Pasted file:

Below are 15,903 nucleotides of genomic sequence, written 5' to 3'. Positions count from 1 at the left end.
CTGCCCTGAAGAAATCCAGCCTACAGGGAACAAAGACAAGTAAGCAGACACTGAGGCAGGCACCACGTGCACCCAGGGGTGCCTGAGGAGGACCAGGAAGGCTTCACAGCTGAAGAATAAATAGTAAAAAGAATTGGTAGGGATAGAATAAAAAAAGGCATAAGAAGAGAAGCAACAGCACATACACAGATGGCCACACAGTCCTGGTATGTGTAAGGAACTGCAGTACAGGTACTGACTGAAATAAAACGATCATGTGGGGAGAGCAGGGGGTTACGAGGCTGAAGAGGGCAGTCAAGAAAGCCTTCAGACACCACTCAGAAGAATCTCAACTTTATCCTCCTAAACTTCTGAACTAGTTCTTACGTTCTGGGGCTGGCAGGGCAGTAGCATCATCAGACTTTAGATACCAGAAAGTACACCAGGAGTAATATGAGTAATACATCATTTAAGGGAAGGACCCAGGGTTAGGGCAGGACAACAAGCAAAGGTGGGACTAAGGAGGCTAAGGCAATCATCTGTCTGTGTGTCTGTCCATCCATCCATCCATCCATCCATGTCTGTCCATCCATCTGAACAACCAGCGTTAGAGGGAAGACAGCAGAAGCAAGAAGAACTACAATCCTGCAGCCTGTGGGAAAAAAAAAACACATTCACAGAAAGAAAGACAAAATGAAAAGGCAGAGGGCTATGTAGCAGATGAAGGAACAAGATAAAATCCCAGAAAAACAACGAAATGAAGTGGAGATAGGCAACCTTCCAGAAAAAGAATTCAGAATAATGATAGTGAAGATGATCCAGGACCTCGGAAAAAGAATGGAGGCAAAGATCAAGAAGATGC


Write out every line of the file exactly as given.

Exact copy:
Below are 15,903 nucleotides of genomic sequence, written 5' to 3'. Positions count from 1 at the left end.
CTGCCCTGAAGAAATCCAGCCTACAGGGAACAAAGACAAGTAAGCAGACACTGAGGCAGGCACCACGTGCACCCAGGGGTGCCTGAGGAGGACCAGGAAGGCTTCACAGCTGAAGAATAAATAGTAAAAAGAATTGGTAGGGATAGAATAAAAAAAGGCATAAGAAGAGAAGCAACAGCACATACACAGATGGCCACACAGTCCTGGTATGTGTAAGGAACTGCAGTACAGGTACTGACTGAAATAAAACGATCATGTGGGGAGAGCAGGGGGTTACGAGGCTGAAGAGGGCAGTCAAGAAAGCCTTCAGACACCACTCAGAAGAATCTCAACTTTATCCTCCTAAACTTCTGAACTAGTTCTTACGTTCTGGGGCTGGCAGGGCAGTAGCATCATCAGACTTTAGATACCAGAAAGTACACCAGGAGTAATATGAGTAATACATCATTTAAGGGAAGGACCCAGGGTTAGGGCAGGACAACAAGCAAAGGTGGGACTAAGGAGGCTAAGGCAATCATCTGTCTGTGTGTCTGTCCATCCATCCATCCATCCATCCATGTCTGTCCATCCATCTGAACAACCAGCGTTAGAGGGAAGACAGCAGAAGCAAGAAGAACTACAATCCTGCAGCCTGTGGGAAAAAAAAAACACATTCACAGAAAGAAAGACAAAATGAAAAGGCAGAGGGCTATGTAGCAGATGAAGGAACAAGATAAAATCCCAGAAAAACAACGAAATGAAGTGGAGATAGGCAACCTTCCAGAAAAAGAATTCAGAATAATGATAGTGAAGATGATCCAGGACCTCGGAAAAAGAATGGAGGCAAAGATCAAGAAGATGC